Gabrielle Wang

Author and Illustrator

Gabrille Wang

Watch the trailer of the play – A Ghost in My Suitcase

Ting Ting the Ghosthunter Book Launch invitation

Please join me to celebrate the launch of my latest middle grade novel, Ting Ting the Ghosthunter (the sequel to A Ghost in My Suitcase).

 

 

The Play of A Ghost in My Suitcase

I am thrilled to announce that the play of my novel A Ghost in My Suitcase will be premiering at the Playhouse Theatre Arts Centre Melbourne as part of this year’s Melbourne International Arts Festival. The wonderful creators at Barking Gecko Theatre have been developing the play for nearly 3 years and I cannot wait to see it!

Dates of the play are from October 18-21.

You can buy tickets HERE

I hope to see you there!

Gabi x

Ting Ting the Ghosthunter cover reveal!

Here is the cover for my next novel for 10 + readers.

Ting Ting the Ghosthunter is the sequel to Ghost in My Suitcase. It is an adventure story about finding yourself, ghost-hunting, Chinese mythology and culture.

Thirteen-year-old Ting Ting has learned the ancient skills and art of ghost hunting from her adopted grandmother, Por Por, a famous ghost hunter. But Ting Ting is sick of capturing harmless ‘fat belly’ ghosts, and when a desperate plea for help comes for Por Por, Ting Ting decides to take matters into her own hands and prove that she is a true ghost hunter. But what Ting Ting discovers is much more dangerous than she had thought. 

A Ghost in My Suitcase is currently being adapted to the stage by Barking Gecko Theatre Company. The play will premiere in Melbourne later this year. Then be remounted in Perth in 2019. At the moment details are hush hush. I’ll be able to tell you more in July.

Ting Ting the Ghosthunter will be published by Penguin Books Australia on September 3.

I am planning a launch in Melbourne on September 1. Please let me know if you would like to be put on the invitation list.

Gabi xx

 

Vale Ursula Le Guin, my literary hero

Ursula Le Guin is my literary hero. Her translation of the Chinese classic, ‘Lao Tzu Tao Te Ching, A Book About the Way and the Power of the Way’ is my bible and if I was allowed only one book to take with me to a desert island it would be that one.

In the introduction she writes that her father introduced her to this book and marked chapters he would like to have read at his funeral. She also marked chapters to have read at her funeral. (How I wish I knew which ones they are). My mother also chose chapters to read out at her funeral and so I did. And I have done the same because this book in its simplicity speaks to the soul.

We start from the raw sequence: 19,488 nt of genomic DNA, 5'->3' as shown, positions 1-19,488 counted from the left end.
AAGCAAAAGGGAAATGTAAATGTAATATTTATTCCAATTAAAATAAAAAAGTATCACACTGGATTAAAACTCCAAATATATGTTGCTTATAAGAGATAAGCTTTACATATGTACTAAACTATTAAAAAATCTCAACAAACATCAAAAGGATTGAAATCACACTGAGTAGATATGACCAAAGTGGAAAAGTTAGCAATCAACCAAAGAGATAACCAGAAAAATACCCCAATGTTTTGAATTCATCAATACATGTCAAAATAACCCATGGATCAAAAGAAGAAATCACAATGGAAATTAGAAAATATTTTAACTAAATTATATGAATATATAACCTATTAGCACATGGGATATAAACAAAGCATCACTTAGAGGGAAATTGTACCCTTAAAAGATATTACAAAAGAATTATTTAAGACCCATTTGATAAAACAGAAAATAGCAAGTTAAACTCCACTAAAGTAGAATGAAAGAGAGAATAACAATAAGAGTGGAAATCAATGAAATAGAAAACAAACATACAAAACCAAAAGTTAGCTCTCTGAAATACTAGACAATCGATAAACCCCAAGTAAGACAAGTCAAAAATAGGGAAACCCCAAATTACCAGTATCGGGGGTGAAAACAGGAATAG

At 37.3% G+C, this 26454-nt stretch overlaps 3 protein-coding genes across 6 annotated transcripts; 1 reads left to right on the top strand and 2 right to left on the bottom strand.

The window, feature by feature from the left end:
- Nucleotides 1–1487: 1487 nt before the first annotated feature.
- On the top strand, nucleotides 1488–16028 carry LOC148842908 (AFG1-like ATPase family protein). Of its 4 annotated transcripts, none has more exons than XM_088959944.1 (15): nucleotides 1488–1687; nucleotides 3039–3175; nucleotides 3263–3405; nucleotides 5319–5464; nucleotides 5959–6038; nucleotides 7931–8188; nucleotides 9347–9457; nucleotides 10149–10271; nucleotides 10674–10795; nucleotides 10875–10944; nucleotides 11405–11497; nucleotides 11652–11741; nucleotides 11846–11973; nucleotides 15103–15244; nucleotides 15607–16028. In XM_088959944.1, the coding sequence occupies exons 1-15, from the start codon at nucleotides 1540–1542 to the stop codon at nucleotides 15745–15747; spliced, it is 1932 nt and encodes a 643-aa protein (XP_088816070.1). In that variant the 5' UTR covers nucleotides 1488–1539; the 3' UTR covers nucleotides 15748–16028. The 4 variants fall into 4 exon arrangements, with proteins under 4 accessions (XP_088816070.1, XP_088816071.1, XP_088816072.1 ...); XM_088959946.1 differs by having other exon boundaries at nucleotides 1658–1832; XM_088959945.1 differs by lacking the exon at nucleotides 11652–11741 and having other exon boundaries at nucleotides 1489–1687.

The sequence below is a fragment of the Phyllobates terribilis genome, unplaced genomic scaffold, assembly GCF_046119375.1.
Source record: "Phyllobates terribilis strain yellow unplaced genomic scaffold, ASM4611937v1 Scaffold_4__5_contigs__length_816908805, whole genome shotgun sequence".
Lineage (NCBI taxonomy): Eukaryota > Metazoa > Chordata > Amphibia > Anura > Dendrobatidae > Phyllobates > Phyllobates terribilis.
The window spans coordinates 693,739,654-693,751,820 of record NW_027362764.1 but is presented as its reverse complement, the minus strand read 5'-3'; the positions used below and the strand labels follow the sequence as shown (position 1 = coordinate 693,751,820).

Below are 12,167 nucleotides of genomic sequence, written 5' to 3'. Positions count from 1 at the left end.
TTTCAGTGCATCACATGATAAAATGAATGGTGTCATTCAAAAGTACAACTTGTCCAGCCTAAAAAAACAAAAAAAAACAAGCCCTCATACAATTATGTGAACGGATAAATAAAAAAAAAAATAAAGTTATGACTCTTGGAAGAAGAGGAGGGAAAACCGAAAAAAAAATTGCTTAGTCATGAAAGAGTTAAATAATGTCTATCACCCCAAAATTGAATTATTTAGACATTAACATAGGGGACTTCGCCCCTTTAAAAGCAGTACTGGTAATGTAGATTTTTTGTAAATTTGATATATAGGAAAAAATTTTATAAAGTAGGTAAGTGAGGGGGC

Ursula Le Guin ends her introduction by saying that there have been many translations of the Tao Te Ching but –

“I wanted a Book of the Way accessible to a present-day, unwise, unpowerful, and perhaps unmale reader, not seeking esoteric secrets, but listening for a voice that speaks to the soul. I would like that reader to see why people have loved the book for twenty-five hundred years. It is the most lovable of all the great religious texts, funny, keen, kind, modest, indestructibly outrageous, and inexhaustibly refreshing. Of all the deep springs, this is the purest water. To me, it is also the deepest spring.’

If you are interested in purchasing the book, here is the link https://www.shambhala.com/lao-tzu-tao-te-ching-896.html

You can read her introduction in full in the photos below.

Vale Ursula Le Guin

 

What’s on in 2018

The first half of this year is filled with exciting happenings and much travel.

Chinese painting, Port Fairy,

writers’ festival, Perth,

art exhibition, Melbourne,

children’s book fair, Bologna,

volcanoes, Hawaii,

Ting Ting the Ghost Hunter launch, Melbourne,

Ting Ting the Ghost Hunter bookshop and schools tour, Brisbane.

At the end of January, I’ll be travelling down the coast to beautiful Port Fairy to give Chinese painting, writing and illustrating workshops to kids and adults at Blarney Books and Art. Details for these events are on the Events page.

In February I will be appearing at the Perth Writers Festival. I’ll be in-conversation with artistic director, Matt Edgerton and stage designer, Zoe Atkinson from Barking Gecko Theatre Company who are adapting my novel,  A Ghost in My Suitcase for the stage. I’m so excited about the play. I will be announcing details about the premiere later in the year. This is a free event. It would be lovely to see you there!